One way to reduce anxiety is to look at the big picture. What’s giving you trouble? (Relationships, work, family, old habits, old attitudes…) What power, if any, do you have to change those things? One way that therapy can often help is by questioning long-held beliefs about what can and can’t be changed. You can ask those questions of yourself when completing this New Year’s Resolution Worksheet. The worksheet’s just a few pages long, but can be really useful in helping you focus on things you wish were different in your life and the steps it may take to make changes happen. Give it a try. Let us know how it goes!
Wishing you a great, less-anxious 2017!
Posted by anxietyLA on January 2, 2017
Have you been finding yourself worrying more than usual? You’re not alone. Here’s a good list–ways to help manage anxiety from the Anxiety and Depression Association of America:
- Take a time-out. Practice yoga, listen to music, meditate, get a massage, or learn relaxation techniques. Stepping back from the problem helps clear your head.
- Eat well-balanced meals. Do not skip any meals. Do keep healthful, energy-boosting snacks on hand.
- Limit alcohol and caffeine, which can aggravate anxiety and trigger panic attacks.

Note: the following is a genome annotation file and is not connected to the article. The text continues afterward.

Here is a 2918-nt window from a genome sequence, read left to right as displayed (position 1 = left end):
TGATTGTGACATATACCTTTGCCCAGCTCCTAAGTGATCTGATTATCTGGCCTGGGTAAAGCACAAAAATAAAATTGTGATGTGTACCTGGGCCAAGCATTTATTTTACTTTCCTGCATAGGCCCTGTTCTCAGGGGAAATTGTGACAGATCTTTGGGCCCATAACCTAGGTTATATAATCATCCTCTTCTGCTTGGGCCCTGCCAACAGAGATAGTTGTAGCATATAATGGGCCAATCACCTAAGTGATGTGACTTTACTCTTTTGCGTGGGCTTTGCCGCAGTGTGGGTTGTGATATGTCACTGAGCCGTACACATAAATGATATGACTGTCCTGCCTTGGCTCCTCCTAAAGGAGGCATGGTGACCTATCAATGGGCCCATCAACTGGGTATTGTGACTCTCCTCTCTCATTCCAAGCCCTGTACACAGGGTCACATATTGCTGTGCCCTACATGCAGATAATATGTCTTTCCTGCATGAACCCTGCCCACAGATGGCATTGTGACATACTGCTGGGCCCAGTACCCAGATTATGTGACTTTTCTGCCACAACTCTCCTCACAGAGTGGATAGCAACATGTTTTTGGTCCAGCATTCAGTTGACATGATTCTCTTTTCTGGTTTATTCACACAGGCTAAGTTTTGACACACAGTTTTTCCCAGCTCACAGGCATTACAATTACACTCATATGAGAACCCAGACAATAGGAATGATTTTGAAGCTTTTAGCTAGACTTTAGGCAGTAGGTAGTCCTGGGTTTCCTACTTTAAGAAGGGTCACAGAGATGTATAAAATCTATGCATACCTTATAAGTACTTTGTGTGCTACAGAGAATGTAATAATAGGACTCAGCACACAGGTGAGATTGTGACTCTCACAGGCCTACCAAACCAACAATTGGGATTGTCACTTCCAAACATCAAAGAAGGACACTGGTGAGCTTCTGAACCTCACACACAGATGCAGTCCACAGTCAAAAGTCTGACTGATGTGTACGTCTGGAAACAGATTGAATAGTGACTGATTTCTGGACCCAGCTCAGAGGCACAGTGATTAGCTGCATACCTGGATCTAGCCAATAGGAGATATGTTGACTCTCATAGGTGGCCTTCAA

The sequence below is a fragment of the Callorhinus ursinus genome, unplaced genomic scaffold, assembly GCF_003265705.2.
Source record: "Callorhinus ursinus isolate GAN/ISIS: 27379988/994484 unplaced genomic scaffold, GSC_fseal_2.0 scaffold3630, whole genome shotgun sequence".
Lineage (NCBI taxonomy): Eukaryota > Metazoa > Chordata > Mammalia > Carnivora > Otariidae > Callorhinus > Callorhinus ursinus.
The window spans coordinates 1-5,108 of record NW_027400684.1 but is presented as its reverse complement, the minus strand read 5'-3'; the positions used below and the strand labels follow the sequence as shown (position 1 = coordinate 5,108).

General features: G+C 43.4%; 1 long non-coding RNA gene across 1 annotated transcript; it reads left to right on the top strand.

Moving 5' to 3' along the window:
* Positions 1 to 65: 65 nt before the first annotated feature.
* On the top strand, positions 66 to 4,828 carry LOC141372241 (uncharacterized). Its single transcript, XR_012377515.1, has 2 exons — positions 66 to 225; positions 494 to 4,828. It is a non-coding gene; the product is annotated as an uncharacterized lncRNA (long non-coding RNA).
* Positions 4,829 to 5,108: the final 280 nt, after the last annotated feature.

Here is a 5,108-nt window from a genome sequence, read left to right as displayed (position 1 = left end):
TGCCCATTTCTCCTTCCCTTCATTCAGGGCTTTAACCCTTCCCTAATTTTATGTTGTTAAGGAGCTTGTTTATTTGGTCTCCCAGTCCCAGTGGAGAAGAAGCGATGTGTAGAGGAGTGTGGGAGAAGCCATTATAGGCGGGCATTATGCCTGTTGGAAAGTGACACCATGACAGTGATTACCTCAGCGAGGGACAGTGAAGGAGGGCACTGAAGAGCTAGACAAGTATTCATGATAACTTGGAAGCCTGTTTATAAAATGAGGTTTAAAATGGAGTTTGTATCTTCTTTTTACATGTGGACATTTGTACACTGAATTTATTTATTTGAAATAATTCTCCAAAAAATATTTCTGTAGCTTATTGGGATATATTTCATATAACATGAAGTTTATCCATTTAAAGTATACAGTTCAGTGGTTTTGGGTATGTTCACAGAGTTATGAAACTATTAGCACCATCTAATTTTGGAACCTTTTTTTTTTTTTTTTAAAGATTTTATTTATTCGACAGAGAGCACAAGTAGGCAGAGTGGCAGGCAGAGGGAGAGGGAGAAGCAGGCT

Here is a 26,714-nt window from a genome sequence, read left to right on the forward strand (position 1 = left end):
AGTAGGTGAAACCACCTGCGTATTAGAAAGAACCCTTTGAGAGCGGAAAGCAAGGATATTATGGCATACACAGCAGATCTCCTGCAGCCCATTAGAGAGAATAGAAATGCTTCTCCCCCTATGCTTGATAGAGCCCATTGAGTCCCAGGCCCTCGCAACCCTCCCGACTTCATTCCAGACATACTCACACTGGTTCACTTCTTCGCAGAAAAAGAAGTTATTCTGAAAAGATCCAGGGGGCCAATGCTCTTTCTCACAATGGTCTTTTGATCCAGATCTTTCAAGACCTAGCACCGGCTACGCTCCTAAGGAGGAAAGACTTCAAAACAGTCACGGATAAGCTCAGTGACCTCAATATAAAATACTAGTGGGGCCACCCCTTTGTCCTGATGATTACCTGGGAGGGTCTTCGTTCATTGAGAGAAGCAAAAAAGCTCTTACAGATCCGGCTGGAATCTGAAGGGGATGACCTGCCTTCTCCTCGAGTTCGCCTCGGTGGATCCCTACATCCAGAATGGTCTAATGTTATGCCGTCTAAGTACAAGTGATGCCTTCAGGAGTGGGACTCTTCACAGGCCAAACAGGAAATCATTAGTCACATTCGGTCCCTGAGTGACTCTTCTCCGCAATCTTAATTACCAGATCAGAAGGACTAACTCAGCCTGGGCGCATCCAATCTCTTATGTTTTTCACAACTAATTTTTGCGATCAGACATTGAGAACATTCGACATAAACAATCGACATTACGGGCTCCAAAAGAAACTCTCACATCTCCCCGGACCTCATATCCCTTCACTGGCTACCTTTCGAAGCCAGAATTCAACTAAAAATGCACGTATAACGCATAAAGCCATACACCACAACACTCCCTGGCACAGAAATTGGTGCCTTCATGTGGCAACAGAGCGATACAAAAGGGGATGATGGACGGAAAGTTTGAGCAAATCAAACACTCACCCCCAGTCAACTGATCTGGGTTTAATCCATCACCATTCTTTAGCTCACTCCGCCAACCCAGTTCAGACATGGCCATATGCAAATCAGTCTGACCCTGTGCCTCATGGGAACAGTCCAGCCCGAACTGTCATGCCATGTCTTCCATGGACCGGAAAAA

- Get enough sleep. When stressed, your body needs additional sleep and rest.
- Exercise daily to help you feel good and maintain your health. Check out the fitness tips below.
- Take deep breaths. Inhale and exhale slowly.
- Count to 10 slowly. Repeat, and count to 20 if necessary.
- Do your best. Instead of aiming for perfection, which isn’t possible, be proud of however close you get.
- Accept that you cannot control everything. Put your stress in perspective: Is it really as bad as you think?
- Welcome humor. A good laugh goes a long way.
- Maintain a positive attitude. Make an effort to replace negative thoughts with positive ones.
- Get involved. Volunteer or find another way to be active in your community, which creates a support network and gives you a break from everyday stress.
- Learn what triggers your anxiety. Is it work, family, school, or something else you can identify? Write in a journal when you’re feeling stressed or anxious, and look for a pattern.
- Talk to someone. Tell friends and family you’re feeling overwhelmed, and let them know how they can help you. Talk to a physician or therapist for professional help.
Posted by anxietyLA on November 30, 2016
A new book looks at Americans’ pursuit of happiness and discovers a source of anxiety (NYT review):
The problem with our quest for happiness is that, apparently, it’s making us miserable. After some idle Googling, her suspicions are confirmed. Various clever studies by psychologists at the University of California, Berkeley, show that “paradoxically, the more people valued and were encouraged to value happiness as a separate life goal, the less happy they were.” When it comes to emotional temperament, America is the clumsy suitor of nations. We yearn and obsess and plot new elaborate strategies as the object of our desire shrinks ever farther away.
Posted by anxietyLA on November 4, 2016
This “study” (with only three subjects!) indicates yoga may help with symptoms of generalized anxiety disorder. It’s not the first. You can run your own one-person study if you are struggling with GAD. Try some yoga and see what result you get. Might help!
Posted by anxietyLA on October 24, 2016
We need anxiety. (We just don’t need too much anxiety.)